IBM Continues Transforming Its Mainframe

With the release of the System z10, IBM is looking to expand the customer base for its mainframe systems.

NEW YORK-The latest installment of IBM's "Big Iron" product has landed with a splash and the company is trying to turn that into a wave of new mainframe customers.

At events in the United States and elsewhere Feb. 26, IBM unveiled its System z10, the latest installment in its mainframe line. This $1 million machine now boasts quad-core microprocessor technology and can support up to 64 processors, which will give the new system a 100 percent performance increase over older models, according to the company.

Even with all these improvements and IBM's dominance of this particular part of the market in the United States and elsewhere, the company is still looking to expand the reach of its mainframe systems beyond the traditional customer base, which have mainly used the machine as a back-end processor for financial services and transaction processing.

In some ways, Tuesday's unveiling was the next logical step in IBM's continued development of its mainframe business. In 2006, the company set aside some $100 million to make the mammoth systems easier to use, and in 2007, IBM announced it would consolidate 3,900 servers onto 33 mainframes to save the company money and showcase the systems' abilities.

The new mainframe comes at a time when it appears IBM's growth has slowed. According to research in the most recent survey by Gartner, IBM's mainframe business slowed in 2007, but other analysts said they believe that because of the new System z10 the core group of customers will begin refreshing their hardware by the third or fourth quarter of 2008.

At IBM's presentation here, Steven Mills, senior vice president of the company's Software Group, told the audience that the market for mainframes remains robust in the United States as well as overseas and in developing economies such as India.

While the new hardware capabilities that IBM built into the System z10 will appeal to the mainframe's traditional base of users, Charles King, an analyst with Pund-IT Research, said the company is trying to appeal to new users by touting the mainframe both as a consolidation platform and as a server with the capacity to support Web 2.0 applications such as Java and DB2.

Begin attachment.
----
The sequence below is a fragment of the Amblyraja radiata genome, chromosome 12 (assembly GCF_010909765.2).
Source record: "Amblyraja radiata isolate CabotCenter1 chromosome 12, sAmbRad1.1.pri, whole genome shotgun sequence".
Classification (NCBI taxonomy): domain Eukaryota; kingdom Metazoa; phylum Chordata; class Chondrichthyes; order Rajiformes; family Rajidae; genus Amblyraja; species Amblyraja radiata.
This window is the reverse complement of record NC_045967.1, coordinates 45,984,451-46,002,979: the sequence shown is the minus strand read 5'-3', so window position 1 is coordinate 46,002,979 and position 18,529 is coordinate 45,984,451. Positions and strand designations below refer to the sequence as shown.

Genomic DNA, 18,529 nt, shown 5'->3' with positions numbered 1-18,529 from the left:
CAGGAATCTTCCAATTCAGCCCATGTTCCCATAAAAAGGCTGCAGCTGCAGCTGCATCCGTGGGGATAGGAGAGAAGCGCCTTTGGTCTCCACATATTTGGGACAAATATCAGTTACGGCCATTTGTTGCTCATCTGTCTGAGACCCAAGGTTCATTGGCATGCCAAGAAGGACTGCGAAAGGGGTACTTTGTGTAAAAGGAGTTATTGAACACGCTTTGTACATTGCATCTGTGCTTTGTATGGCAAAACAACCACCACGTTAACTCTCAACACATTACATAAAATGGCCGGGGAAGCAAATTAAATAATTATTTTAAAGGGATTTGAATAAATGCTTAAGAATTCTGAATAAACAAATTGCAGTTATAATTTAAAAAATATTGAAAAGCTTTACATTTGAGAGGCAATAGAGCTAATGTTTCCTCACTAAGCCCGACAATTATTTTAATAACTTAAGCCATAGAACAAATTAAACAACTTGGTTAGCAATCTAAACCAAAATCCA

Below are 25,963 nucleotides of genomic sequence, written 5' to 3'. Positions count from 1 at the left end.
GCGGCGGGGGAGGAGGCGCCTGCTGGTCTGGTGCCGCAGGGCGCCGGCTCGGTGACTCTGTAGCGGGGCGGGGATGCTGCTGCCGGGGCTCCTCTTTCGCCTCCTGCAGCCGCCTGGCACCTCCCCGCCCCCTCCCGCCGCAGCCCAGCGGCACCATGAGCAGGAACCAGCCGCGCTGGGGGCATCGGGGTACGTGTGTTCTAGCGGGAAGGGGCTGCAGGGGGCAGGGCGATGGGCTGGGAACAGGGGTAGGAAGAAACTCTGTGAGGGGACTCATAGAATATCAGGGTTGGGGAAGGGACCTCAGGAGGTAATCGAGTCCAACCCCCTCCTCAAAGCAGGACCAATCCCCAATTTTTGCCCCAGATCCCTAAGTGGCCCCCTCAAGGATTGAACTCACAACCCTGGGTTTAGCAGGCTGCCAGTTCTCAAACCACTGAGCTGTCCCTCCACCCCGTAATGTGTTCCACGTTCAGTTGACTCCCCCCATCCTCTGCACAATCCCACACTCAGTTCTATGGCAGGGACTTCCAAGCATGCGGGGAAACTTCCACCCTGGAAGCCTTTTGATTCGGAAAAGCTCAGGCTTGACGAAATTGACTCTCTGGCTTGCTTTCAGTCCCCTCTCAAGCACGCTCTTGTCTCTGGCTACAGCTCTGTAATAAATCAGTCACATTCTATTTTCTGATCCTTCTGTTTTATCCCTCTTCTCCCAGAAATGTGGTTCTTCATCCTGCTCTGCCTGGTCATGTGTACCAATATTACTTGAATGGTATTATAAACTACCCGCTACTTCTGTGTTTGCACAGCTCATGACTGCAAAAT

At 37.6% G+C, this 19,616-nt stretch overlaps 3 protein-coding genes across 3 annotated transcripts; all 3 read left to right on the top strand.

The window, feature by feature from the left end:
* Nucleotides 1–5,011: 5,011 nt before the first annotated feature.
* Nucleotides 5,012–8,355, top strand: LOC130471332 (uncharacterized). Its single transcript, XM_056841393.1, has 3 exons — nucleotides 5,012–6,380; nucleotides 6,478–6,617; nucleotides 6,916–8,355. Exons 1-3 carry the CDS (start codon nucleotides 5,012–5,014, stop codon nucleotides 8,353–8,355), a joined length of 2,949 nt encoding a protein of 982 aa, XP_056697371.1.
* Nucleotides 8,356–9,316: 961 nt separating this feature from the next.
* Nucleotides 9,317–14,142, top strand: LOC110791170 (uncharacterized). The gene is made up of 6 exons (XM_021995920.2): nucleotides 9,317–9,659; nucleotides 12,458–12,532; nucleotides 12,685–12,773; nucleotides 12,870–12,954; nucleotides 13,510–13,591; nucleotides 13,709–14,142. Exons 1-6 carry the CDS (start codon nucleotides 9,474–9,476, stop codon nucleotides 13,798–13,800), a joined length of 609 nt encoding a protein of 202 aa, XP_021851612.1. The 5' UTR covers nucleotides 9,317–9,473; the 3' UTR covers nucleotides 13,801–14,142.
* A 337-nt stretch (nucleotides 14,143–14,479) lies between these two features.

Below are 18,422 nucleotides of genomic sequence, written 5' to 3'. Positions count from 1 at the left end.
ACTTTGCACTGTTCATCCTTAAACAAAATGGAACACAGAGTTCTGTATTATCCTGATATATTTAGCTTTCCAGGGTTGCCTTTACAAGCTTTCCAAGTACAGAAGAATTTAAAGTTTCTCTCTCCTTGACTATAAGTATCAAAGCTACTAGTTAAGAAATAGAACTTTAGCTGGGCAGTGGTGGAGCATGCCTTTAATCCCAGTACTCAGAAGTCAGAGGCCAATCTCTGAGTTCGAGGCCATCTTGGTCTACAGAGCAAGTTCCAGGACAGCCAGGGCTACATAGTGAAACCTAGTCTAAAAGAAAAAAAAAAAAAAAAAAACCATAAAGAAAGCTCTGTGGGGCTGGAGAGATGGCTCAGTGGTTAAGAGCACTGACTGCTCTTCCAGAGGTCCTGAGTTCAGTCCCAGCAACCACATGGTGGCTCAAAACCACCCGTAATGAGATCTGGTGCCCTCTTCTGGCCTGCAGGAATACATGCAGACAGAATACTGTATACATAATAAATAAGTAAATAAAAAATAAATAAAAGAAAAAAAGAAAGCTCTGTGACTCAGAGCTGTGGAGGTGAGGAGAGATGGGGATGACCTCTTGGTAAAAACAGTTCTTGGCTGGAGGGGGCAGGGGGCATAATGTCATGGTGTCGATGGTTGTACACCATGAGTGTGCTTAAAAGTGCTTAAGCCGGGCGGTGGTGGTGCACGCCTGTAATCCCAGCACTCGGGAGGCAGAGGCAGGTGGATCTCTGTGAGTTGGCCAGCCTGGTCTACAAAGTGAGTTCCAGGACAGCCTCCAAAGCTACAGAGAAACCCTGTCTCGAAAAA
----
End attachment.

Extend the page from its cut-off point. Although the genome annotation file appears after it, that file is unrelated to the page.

IBM has also broadened its mainframe appeal by allowing users to run Linux and OpenSolaris on the platform, King said.

"The consolidation platform story is a lot stronger than what IBM was talking about in regard to the new system being equivalent to 1,500 x86 servers," King said, referring to some statistics that IBM released about the z10 mainframe.

"When you talk about consolidating all those x86 and Unix servers down into one box, it's pretty amazing," King added. "There are also some of the developer tools that they have built in, such as the information-on-demand feature and Rational developer tools, which are meant to unify mainframe application developers and Java developers."

Brad Day, an analyst with Forrester Research, said he believes that IBM is looking to bring the consolidation possibilities of the mainframe together with the emphasis on Web 2.0 applications through virtualization and the system's z/VM software.

Day said many customers will find it easier to create one virtual image on a mainframe in order to keep up with the pace of adding Web 2.0 applications rather than to buy, partition and create virtual machines on a standard x86 server. This could help IBM expand the business beyond its traditional base.

"That's where the growth is going to come from and it's going to come at the expense of distributed systems," Day said. "So the idea is to consolidate where you have multiple, discrete distributed platforms, whether that is x86 or Unix."